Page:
After all the stalling, after all the controversy, after all the changes, Kanye West’s The Life of Pablo finally arrived (before being taken away, again). It comes following a preview of what was supposedly the album in its entirety at Madison Square Garden last week. Released to the world via TIDAL with yet another change to the track listing, do we finally have a better understanding of Kanye West and The Life of Pablo?
Kanye West is a complex character. A very misunderstood individual. But the truth is, he doesn’t give us much to work with in terms of understanding his genius. And before the haters jump in to slander the Chicago native simply because of his, at times, questionable actions and arrogant outbursts, you might want to peep this man’s back catalogue. Without Kanye there would be no Jay Z The Blueprint, no Be by Common, no Big Sean, no Watch The Throne. Hell, if you’re a true Hip Hop fan and you want to take it back, there would be no ‘The Truth’ by Beanie Sigel.
Musically, Kanye West is top tier. He’s a part of that upper echelon only a few will find ever themselves in. However, somewhere between 2010 and 2013 - after releasing the seminal My Beautiful Dark Twisted Fantasy - he began a transformation. One that saw a personality conflict bloom. One minute he was a God, the next he was a slave. He went from physically attacking photographers to verbally taking pop shots at some of the fashion community’s most admired names. He released the “black punk rock” album Yeezus in 2013 to fanfare from those that bought into the rebellious never-smiling new persona he was selling, yet fans of Ye’s earlier work - the sample-based production and comical lyrical content that put him on the map - were not impressed.
More Hollywood than Hip Hop, The Life of Pablo continues along the same lines as Yeezus in terms of lyrical content - on Ye’s part at least - but it sounds more like a mashup of Yeezus, My Beautiful Dark Twisted Fantasy and 808s & Heartbreak.
So what does that mean? The old Kanye we all know and love is back… well, sort of. Able to take the piss out of himself at various points throughout the 18 track album, just in time for the Valentine’s Day memes he takes a moment on ‘I Love Kanye’ to play up to the stereotype that no one could love him more than he loves himself - “I love you like Kanye loves Kanye.”
Returning to the “old Kanye”, album standouts include the previously released ‘Real Friends’, featuring Ty Dolla $ign, a song that hears Ye discuss the struggles of finding real friends in an industry where hidden agendas are all the rage. The popping drum taps and echoing backdrop helps the listener breathe a sigh of relief realising that Kanye is still capable of creating something that doesn’t involve his inflating ego.
Then there’s the newly released G.O.O.D. Friday record, ’30 Hours’. Sounding like something that wouldn’t have been out of place on the critically acclaimed Late Registration, some may question Ye going back creatively but when it sounds this good does it really matter? Produced by Karrim Riggins, the soulful direction the instrumental takes is simply frustrating because as a listener, you know Ye is capable of making an entire album like this.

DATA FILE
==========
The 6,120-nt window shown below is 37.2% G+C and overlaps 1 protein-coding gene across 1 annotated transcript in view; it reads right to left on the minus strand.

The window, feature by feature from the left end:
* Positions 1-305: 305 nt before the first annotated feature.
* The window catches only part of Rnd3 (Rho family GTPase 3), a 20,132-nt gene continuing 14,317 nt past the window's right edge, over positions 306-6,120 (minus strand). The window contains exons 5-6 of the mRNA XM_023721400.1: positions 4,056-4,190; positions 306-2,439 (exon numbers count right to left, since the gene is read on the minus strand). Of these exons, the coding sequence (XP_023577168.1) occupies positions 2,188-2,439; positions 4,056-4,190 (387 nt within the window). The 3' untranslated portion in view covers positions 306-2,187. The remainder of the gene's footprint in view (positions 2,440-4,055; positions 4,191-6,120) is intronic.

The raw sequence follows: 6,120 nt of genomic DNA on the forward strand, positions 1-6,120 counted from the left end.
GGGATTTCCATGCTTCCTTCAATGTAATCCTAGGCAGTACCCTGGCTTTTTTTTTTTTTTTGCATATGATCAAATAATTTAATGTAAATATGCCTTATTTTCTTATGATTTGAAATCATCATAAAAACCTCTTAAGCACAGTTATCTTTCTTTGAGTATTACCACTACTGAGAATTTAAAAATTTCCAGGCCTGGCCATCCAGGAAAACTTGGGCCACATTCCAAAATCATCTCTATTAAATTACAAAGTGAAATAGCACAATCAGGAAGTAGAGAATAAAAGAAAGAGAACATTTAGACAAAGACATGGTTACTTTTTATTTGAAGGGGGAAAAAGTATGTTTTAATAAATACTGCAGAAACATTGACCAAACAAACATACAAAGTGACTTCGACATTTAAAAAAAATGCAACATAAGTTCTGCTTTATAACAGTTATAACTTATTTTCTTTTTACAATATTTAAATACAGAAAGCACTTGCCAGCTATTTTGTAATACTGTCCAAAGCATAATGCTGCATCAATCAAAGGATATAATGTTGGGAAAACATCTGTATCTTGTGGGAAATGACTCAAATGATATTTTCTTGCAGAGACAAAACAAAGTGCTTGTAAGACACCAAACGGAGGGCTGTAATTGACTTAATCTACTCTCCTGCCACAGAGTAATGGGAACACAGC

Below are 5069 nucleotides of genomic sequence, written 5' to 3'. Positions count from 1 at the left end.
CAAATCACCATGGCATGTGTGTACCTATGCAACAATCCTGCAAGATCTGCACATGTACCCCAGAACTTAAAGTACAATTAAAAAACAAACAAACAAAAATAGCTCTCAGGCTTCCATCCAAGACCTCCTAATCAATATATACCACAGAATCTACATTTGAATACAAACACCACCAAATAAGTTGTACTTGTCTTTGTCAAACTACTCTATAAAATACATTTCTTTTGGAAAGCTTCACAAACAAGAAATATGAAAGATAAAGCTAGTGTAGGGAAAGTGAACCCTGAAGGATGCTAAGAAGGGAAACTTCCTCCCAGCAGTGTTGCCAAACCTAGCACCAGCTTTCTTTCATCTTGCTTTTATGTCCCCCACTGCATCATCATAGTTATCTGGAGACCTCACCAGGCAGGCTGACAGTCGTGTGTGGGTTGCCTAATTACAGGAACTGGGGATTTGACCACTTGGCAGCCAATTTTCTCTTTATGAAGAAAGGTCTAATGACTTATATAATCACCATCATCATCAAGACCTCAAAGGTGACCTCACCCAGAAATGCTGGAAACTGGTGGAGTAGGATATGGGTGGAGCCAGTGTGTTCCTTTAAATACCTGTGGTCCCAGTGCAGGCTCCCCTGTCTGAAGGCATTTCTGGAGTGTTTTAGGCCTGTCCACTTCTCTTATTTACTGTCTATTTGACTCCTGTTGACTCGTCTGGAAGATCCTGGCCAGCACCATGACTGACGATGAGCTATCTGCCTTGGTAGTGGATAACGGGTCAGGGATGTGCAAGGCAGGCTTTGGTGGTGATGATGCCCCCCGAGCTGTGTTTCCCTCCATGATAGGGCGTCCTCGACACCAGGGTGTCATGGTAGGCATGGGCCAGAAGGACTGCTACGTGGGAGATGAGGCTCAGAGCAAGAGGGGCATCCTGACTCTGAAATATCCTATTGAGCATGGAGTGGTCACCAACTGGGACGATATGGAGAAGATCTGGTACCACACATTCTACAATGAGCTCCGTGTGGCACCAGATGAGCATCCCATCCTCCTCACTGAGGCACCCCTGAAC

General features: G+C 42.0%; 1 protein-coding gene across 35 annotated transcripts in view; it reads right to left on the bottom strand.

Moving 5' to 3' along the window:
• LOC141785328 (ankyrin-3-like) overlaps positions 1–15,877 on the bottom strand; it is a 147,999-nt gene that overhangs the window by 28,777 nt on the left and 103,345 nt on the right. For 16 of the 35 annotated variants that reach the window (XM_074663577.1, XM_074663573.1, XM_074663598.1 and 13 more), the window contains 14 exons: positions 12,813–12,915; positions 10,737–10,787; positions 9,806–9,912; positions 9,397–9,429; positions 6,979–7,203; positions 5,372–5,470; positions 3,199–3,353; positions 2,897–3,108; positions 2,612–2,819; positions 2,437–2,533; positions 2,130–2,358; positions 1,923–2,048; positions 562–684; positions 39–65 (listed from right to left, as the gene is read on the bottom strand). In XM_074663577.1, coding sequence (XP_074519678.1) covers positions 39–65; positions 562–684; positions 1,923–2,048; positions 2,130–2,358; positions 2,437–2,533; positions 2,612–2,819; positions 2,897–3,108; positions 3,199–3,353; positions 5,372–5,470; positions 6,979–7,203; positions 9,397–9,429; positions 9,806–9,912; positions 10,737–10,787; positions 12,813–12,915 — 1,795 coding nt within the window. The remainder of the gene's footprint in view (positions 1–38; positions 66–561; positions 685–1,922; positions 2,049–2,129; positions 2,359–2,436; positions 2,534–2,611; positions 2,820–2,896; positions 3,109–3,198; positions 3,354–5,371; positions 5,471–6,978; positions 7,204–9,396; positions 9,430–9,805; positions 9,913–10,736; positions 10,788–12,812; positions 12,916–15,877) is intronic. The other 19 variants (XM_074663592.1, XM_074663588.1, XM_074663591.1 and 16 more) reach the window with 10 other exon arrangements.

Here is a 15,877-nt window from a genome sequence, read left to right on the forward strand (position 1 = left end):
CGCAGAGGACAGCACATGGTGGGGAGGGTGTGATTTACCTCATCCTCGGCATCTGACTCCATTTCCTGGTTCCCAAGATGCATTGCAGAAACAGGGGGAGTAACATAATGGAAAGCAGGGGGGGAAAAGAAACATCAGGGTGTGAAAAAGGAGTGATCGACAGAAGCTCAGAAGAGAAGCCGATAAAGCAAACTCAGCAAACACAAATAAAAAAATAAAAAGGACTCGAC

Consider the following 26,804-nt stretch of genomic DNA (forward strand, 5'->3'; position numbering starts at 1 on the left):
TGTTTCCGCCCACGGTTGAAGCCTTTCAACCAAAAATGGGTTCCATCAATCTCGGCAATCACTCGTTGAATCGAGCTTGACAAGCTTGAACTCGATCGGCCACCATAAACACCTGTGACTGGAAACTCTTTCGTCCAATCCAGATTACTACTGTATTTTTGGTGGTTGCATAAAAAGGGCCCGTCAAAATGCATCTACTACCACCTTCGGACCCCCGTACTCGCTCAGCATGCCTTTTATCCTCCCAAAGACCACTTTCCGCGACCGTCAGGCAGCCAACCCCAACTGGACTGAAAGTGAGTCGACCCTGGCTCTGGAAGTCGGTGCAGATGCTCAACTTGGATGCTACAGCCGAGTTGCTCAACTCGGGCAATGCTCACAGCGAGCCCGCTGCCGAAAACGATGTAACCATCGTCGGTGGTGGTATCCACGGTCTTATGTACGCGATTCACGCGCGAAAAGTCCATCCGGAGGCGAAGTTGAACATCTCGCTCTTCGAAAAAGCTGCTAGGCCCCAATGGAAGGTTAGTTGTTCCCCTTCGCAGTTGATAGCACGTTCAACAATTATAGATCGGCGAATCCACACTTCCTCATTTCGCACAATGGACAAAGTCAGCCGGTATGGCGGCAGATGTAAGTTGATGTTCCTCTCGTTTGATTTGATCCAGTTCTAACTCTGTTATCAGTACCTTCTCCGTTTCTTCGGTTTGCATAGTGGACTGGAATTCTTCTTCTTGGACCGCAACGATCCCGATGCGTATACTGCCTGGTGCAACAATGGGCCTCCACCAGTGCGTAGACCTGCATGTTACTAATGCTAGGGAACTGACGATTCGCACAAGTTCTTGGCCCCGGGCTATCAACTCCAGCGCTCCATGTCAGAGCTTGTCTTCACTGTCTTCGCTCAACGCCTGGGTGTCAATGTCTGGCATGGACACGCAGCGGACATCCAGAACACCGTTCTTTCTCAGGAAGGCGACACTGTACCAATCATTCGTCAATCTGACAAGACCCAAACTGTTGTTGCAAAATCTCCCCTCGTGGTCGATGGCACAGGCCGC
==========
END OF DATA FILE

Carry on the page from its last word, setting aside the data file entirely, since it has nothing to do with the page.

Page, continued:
Finding his lyrical confidence once again with a multitude of quotables - “Well, I guess a blow job is better than no job” - this is Kanye West at his best.
Always searching for the next new sound, Kanye doesn’t achieve this as successfully as he has in previous years. On ‘Father Stretch My Hands Pt. 2’, he even goes as far as to hop on the trap bandwagon with the current trap king Future. However, ‘Ultralight Beam’ is a stroke of genius. Before the album dropped, Kanye stated that The Life of Pablo was a gospel album. While the majority of the album doesn't fit this description, ‘Ultralight Beam’ does, in the non-conventional sense at least. Built around a gathering of deep synths and intermittent drum kicks, faith is the order of the day. More like a Chance The Rapper record featuring Kanye West, The-Dream and Kelly Price, there’s absolutely no denying the beauty in this particular song and there’s no denying Chance’s storytelling superiority.
Put it this way: some high profile celebrities have taken to Twitter since the release of The Life of Pablo to explain that ‘Ultralight Beam’ brought a tear to their eye. Its human appeal is very real.
The Life of Pablo still acts as a springboard for some standard Kanye West extravagant nonsense. On ‘Stretch My Hands Pt. 1’ he raps, “Now if I fuck this model and she just bleached her asshole/ And I get bleach on my t-shirt I’ma feel like an asshole.” While autotune overkill ‘Highlights’ - which sounds like Ye might have taken a bit of beat direction from DJ Mustard - is almost unbearable to listen to.
Other moments of excellence include the eerie strings heard on ‘Freestyle 4’, which also hears the braddocious and shocking Ye at his best - “What if we fuck right in the middle of this dinner table?” And taking a whole other direction all together, album closer ‘Faded’, featuring Ty Dolla $ign and ‘White Iverson’ rapper Post Malone, hears Ye embrace his home city’s greatest musical export, Chicago house music. A great record with an addictive groove, the clubs of Ibiza are going to be going nuts for this one.
Last week’s preview of The Life of Pablo at Madison Square Garden was a clever move by Kanye. It was his very own feedback session. Taking note of the blogs and social media, the album went from 10 tracks to 18. Re-adding the Kendrick Lamar fan favourite ‘No More Parties in LA’, as well as a new version of ‘Wolves’, featuring Frank Ocean, The Life of Pablo is better now than it was just a week ago. Always pushing the envelope, even when it comes to the delivery of a project. Bravo Kanye. Bravo. There are glimpses of greatness, but is it enough?